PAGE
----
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California bill could be a major boost to personal data privacy

It would give residents far more control over their online data.
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California legislators have introduced a bill that would give the state's residents more control over their online data and notably, would take the place of a proposed ballot measure that has been rigorously opposed by tech companies like Amazon and Microsoft. The bill was introduced by Assemblyman Ed Chau (D) and state Senator Robert Hertzberg (D) and is the result of a deal stuck between lawmakers, stakeholders and Alastair Mactaggart -- the California real estate developer and chair of Californians for Consumer Privacy who introduced the ballot initiative. "This legislation, like the initiative, would provide simple, powerful rights to Californians: tell me what you know about me. Stop selling it. Keep it safe," he said in a statement.

Like the ballot initiative, the bill would give California residents the right to ask what data is being collected on them by businesses and data brokers as well as what's being done with that data. Consumers could also request that their data not be sold by those companies. Going beyond the ballot measure, the proposed legislation would also let residents ask businesses to delete their data. Further, the bill stipulates that data collected on children between the ages of 13 and 16 can't be sold unless those consumers explicitly authorize it. In the case of children younger than 13, a parent or guardian would have to approve the sale of their data.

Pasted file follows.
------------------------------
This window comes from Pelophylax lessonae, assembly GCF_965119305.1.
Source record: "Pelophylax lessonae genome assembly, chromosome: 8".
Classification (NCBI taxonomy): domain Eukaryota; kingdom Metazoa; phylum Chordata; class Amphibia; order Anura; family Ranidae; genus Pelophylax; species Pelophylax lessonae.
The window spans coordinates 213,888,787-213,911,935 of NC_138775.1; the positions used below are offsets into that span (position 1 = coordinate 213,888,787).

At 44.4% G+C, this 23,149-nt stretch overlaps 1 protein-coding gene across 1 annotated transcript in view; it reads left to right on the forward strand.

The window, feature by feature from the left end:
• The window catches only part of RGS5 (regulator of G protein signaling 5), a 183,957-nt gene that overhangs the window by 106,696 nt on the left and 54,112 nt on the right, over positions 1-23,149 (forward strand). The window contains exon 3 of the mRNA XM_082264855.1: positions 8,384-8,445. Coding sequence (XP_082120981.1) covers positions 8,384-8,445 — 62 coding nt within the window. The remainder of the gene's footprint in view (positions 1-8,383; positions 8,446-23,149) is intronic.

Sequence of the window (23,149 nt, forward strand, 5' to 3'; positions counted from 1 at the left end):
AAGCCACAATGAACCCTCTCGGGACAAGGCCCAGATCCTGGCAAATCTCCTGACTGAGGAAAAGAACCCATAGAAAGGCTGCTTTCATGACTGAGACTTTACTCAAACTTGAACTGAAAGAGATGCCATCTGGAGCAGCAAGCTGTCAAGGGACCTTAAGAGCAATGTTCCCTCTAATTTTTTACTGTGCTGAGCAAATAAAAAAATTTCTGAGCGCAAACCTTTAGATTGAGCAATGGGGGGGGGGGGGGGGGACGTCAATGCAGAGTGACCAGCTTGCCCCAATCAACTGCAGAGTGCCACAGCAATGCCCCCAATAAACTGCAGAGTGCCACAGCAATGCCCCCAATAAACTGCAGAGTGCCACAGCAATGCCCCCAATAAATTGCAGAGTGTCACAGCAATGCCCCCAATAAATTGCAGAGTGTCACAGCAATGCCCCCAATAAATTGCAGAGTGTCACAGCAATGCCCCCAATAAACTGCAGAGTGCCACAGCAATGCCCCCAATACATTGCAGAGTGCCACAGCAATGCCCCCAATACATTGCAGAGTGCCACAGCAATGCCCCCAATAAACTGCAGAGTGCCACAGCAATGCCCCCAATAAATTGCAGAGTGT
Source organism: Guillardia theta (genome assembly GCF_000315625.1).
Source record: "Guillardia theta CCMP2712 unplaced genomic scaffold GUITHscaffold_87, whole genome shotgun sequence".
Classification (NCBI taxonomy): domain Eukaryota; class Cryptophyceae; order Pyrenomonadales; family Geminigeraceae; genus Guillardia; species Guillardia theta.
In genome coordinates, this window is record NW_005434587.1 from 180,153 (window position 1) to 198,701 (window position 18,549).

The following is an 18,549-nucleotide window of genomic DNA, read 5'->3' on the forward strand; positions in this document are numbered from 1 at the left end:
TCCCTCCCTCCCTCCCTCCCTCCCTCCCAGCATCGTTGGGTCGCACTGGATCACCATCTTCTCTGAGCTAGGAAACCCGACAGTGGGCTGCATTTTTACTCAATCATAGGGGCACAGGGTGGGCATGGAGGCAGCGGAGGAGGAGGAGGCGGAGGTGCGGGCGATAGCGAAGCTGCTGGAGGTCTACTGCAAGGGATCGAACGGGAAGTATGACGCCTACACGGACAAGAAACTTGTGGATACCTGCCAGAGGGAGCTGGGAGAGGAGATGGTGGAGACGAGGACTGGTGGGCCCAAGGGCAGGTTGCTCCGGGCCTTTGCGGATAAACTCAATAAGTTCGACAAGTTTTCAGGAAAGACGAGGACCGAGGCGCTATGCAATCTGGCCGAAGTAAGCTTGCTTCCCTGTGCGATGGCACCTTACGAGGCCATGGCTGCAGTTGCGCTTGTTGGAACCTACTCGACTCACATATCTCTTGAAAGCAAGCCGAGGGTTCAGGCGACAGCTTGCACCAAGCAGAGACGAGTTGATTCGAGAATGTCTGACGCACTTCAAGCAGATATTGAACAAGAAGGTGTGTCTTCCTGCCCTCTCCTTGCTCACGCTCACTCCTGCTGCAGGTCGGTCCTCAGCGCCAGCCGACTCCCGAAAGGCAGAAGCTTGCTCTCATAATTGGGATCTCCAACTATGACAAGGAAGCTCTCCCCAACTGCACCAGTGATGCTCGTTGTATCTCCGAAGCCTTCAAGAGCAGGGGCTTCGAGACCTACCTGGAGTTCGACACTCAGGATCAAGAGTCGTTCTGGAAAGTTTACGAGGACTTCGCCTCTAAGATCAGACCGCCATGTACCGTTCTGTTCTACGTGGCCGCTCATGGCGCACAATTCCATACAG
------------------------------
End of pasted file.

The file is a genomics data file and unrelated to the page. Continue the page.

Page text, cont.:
Most importantly for businesses, the bill limits who can pursue legal action against them if they're believed to have violated the new law and puts a cap on fines.

This bill represents an amended piece of legislation that was shelved last year. The renewed interest follows both the Cambridge Analytica scandal and Europe's rigorous new General Data Protection Regulation. It also comes as federal lawmakers have introduced their own privacy bills and other states have taken action to regulate data brokers. "All these new technologies are able to gather information about where you are, when you are, what your heart rate is," Hertzberg told Wired. "It's critical that government is on its toes."

Mactaggart has agreed to withdraw his ballot measure if California lawmakers can pass the bill and get it signed into law ahead of the June 28th withdrawal deadline. Voting on the measure could begin as early as Monday. "Once this is done, you'll see a copy of this bill passed in all 50 capitols, because we don't have confidence in the federal government," Hertzberg told Wired. "There's been a real resurgence in states being the incubators of democracy."

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